2002 – A late rally (13 points in the fourth quarter) by #10 Tennessee came up short, as #6 Georgia beat the Vols for the second straight year. The Bulldogs struggled to score early, gaining points by a safety and two Billy Bennett field goals. A touchdown catch by Reggie Brown turned out to be the difference, as Georgia held on 18-13.
2003 – Sean Jones picked up Casey Clausen's fumble and ran 92 yards for a touchdown on the final play of the first half to help the #8 Bulldogs cruise to a 41-14 win over the #13 Vols. Jones' play gave Georgia a 20-7 lead heading into the half. David Greene completed 22-of-27 passes thrown as eight different Georgia players carried the football at least two times or more. The Bulldogs built a 41-7 lead on the way to handing the Vols their worst home loss since falling to Florida 31-0 in 1994.
2004 – Georgia was undefeated and ranked No. 3 coming in, but #17 Tennessee managed to pull off a major upset in Sanford Stadium. The Vols won the SEC East for the first time since 1998, but fell to undefeated Auburn in the SEC Championship Game.
2005 – A punt return for a touchdown by Thomas Flowers and another score by Thomas Brown powered #4 Georgia past #7 Tennessee 27-14 in Knoxville. The win was the Bulldogs' third in a row at Tennessee. The win propelled Georgia to the 2005 SEC Championship.
2006 – Georgia's 24-7 lead over #13 Tennessee wasn't nearly enough to stave off a furious Volunteer rally as the Vols routed #10 Georgia 51-33 for their second win in a row in Sanford Stadium. The game seemed Georgia's to lose after Mikey Henderson's electrifying 86-yard punt return for a touchdown was followed later in the quarter by a Brannan Southerland touchdown. But the Vols outscored Georgia 44-11 from that point on, including 27 points in the final period.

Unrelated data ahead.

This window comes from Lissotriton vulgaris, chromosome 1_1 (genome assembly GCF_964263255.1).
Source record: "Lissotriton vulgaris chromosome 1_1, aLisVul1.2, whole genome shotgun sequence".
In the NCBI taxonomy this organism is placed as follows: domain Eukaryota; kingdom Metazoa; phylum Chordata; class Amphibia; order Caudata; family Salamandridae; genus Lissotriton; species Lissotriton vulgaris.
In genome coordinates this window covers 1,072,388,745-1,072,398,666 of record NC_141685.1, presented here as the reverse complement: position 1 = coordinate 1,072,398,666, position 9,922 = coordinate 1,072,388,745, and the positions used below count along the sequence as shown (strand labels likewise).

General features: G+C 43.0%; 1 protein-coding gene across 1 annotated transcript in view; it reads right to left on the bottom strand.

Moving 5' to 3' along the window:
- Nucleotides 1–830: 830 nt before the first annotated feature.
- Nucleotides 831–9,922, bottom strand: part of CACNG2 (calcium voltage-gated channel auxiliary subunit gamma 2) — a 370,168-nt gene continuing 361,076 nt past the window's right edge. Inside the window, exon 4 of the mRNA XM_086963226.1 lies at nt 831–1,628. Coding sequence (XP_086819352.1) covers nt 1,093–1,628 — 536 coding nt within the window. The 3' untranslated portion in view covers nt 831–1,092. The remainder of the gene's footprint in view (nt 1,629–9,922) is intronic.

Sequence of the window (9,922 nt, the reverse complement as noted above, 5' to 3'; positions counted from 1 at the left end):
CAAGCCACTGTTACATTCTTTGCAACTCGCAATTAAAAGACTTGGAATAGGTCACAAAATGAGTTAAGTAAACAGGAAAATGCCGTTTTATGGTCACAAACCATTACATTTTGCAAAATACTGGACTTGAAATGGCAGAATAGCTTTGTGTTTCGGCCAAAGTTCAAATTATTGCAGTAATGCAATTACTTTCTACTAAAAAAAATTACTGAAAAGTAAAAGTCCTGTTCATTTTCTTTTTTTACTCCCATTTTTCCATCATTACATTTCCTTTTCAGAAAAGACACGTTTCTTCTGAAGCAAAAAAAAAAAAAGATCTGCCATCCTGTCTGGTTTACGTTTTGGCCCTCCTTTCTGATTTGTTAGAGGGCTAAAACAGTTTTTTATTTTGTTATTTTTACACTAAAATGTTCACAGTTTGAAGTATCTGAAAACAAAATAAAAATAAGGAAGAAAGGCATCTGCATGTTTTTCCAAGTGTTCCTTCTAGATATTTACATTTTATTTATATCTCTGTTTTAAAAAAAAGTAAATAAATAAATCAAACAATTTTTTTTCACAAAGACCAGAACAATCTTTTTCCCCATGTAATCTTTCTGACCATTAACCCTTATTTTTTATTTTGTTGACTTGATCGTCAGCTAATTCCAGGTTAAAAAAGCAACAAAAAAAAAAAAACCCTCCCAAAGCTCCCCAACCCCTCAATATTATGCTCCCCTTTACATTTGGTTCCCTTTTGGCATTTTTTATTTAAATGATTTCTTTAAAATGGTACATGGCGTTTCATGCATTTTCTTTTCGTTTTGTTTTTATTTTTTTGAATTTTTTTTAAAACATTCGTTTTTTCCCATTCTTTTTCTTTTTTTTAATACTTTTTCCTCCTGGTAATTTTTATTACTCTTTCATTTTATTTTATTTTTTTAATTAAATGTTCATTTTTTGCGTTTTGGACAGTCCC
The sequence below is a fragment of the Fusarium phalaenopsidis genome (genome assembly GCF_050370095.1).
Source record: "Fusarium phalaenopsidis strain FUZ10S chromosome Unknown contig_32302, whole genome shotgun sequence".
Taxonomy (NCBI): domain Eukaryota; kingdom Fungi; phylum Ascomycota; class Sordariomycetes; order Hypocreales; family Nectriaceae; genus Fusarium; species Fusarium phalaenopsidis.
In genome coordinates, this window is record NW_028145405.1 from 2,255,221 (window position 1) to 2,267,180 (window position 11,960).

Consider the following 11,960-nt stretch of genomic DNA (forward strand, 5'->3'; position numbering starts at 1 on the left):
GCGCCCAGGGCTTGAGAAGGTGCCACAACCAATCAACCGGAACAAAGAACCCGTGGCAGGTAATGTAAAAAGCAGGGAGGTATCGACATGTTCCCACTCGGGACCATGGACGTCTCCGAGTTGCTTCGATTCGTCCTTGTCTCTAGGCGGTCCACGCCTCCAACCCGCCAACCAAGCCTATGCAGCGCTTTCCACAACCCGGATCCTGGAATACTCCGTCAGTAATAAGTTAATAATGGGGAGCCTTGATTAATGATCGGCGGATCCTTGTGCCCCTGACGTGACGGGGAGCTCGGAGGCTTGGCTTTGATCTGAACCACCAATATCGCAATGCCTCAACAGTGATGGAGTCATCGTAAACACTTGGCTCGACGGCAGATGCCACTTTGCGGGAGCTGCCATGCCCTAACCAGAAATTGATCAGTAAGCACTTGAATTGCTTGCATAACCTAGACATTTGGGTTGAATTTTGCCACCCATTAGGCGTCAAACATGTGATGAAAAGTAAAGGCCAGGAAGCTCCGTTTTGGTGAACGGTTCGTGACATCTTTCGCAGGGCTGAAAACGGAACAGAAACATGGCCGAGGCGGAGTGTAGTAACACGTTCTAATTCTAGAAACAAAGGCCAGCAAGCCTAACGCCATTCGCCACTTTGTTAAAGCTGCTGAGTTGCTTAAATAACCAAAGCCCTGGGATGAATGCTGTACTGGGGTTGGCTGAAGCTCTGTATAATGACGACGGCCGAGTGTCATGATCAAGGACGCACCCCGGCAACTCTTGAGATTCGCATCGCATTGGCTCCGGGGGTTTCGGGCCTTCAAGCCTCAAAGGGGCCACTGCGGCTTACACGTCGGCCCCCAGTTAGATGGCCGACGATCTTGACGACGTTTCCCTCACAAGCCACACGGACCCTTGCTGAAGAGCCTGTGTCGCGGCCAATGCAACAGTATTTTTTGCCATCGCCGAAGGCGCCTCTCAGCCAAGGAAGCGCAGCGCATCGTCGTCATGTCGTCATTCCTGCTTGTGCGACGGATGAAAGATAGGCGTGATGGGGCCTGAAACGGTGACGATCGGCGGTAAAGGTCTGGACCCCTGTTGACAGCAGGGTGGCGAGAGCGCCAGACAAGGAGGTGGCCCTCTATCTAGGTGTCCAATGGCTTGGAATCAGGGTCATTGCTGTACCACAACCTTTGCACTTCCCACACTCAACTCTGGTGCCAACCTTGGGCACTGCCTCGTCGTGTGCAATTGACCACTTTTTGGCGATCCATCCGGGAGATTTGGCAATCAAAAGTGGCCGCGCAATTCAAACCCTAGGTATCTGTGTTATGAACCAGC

2007 – Georgia traveled to Knoxville ranked 10th, but the Bulldogs came out flat. Tennessee jumped to a 28-0 halftime score, and held on for a 35-14 win, as running back Arian Foster scored three rushing touchdowns. This loss proved fatal for Georgia's chances to play for the SEC title and potentially the BCS championship. The Bulldogs finished the season #2 in the country, but the loss to Tennessee loomed large in what could have been for Georgia in 2007.
2008 – Georgia ground out a 26-14 victory, doing enough to retain its No. 10 ranking. Fullback Brannan Southerland and receiver Mohamed Massaquoi each scored, as the Bulldogs' defense held Tennessee to 10 first downs.
2009 – Georgia arrived in Knoxville ranked 18th, but fresh off a heartbreaking loss at home to LSU. Tennessee was struggling coming into the matchup, but demolished the Bulldogs with a surprising passing attack powered by Jonathan Crompton. The senior threw for 310 yards and four touchdowns, while Georgia's offense turned the ball over three times.
2010 – Both teams entered in desperate need of win – Georgia at 1-4 and Tennessee at 2-3. The Bulldogs put a beating on Tennessee, winning 41-14 behind Aaron's Murray 266 yards passing and four total touchdowns (two passing and two rushing).
2011 – Aaron Murray connected with Malcolm Mitchell late in the third quarter on a 75-yard pass to springboard Georgia to its first win over Tennessee in Knoxville since 2005. The 20-12 win over the Vols was capped when Isaiah Crowell added a touchdown in the fourth quarter. The win was Mark Richt's 100th as a head coach.
2012 – #5 Georgia held off a furious Tennessee to hold on to a 51-44 win. The Dawgs were powered by their running backs: Todd Gurley scored three touchdowns while Keith Marshall scored two. Georgia had a 17-point lead in the second quarter. It was the highest-scoring game every between the two schools.